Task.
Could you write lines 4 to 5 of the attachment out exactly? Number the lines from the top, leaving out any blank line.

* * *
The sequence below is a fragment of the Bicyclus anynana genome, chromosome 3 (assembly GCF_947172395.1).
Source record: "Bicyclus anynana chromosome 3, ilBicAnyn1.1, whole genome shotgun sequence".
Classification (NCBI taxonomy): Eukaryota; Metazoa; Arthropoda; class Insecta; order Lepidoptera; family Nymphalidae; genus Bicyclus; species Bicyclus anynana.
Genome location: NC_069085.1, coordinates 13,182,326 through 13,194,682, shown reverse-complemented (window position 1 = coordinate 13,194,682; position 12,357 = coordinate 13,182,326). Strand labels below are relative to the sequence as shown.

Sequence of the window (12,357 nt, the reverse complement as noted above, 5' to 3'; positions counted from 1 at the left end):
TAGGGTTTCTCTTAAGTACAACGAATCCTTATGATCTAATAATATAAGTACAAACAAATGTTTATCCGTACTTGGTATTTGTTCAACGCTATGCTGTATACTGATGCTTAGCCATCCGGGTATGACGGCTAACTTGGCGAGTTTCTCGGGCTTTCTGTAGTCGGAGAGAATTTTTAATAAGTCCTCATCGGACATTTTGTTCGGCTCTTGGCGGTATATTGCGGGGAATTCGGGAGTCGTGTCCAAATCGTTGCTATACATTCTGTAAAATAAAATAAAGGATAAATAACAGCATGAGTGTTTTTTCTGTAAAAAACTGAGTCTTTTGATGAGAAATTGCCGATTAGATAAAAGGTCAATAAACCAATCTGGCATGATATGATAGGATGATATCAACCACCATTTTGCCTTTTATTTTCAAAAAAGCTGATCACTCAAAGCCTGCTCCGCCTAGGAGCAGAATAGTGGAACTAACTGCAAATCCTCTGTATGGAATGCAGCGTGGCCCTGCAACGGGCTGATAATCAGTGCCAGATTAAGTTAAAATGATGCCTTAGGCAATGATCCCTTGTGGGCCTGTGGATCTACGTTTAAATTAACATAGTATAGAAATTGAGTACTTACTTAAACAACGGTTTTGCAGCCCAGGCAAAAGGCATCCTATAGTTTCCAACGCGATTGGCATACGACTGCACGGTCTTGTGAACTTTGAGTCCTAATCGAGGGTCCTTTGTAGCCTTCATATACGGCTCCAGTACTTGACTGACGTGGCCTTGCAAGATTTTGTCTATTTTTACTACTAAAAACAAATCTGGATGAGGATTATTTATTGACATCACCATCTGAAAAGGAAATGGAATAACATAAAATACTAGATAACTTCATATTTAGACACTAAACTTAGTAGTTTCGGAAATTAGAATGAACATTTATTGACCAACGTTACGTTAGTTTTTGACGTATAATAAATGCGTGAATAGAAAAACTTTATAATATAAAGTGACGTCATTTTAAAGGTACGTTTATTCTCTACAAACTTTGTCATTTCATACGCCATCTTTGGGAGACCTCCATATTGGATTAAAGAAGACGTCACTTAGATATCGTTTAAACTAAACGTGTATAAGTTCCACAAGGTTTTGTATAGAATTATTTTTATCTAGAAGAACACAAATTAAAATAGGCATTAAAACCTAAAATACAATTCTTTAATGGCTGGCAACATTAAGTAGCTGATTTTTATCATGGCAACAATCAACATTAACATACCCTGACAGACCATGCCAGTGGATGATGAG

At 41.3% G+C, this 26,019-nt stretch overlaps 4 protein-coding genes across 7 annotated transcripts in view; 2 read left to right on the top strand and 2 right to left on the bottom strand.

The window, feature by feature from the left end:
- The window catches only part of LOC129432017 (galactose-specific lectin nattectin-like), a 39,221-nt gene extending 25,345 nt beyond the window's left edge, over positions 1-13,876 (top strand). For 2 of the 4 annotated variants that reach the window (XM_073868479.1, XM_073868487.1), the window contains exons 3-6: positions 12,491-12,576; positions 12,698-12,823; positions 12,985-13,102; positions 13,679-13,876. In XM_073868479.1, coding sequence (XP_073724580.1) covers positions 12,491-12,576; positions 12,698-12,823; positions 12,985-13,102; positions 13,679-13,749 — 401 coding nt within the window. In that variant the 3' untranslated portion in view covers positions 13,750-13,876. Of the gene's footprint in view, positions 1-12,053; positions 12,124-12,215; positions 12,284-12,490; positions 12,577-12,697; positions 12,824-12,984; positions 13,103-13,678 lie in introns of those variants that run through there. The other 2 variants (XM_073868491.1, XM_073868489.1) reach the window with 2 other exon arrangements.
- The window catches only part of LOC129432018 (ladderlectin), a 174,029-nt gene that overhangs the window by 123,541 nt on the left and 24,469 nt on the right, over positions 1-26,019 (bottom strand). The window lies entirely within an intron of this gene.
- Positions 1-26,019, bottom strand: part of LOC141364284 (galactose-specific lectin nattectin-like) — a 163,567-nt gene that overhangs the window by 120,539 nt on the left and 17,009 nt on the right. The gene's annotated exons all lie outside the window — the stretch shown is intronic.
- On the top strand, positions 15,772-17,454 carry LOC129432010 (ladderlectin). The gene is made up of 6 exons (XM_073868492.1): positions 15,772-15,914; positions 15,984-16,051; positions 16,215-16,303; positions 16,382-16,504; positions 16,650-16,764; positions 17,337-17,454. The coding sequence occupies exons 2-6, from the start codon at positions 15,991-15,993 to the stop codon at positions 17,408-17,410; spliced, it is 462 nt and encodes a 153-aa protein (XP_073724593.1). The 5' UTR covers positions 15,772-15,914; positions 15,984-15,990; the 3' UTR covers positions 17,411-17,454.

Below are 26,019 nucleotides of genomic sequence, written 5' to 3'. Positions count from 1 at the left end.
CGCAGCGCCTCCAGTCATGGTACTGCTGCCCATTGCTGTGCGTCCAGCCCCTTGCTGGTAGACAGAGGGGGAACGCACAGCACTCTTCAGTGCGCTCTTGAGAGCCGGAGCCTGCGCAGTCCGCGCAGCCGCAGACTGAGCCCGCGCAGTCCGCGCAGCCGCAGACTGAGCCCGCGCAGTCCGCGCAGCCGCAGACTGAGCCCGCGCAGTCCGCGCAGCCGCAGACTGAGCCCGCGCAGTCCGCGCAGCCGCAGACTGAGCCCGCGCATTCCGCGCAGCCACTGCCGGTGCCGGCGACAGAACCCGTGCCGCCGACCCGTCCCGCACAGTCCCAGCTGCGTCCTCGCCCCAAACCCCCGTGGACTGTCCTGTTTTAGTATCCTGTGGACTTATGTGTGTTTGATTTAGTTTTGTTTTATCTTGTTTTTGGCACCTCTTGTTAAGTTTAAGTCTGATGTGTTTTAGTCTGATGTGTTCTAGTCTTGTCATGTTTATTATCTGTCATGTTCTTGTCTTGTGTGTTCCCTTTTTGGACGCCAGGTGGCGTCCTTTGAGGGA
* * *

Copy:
Genome location: NC_069085.1, coordinates 13,182,326 through 13,194,682, shown reverse-complemented (window position 1 = coordinate 13,194,682; position 12,357 = coordinate 13,182,326). Strand labels below are relative to the sequence as shown.

Sequence of the window (12,357 nt, the reverse complement as noted above, 5' to 3'; positions counted from 1 at the left end):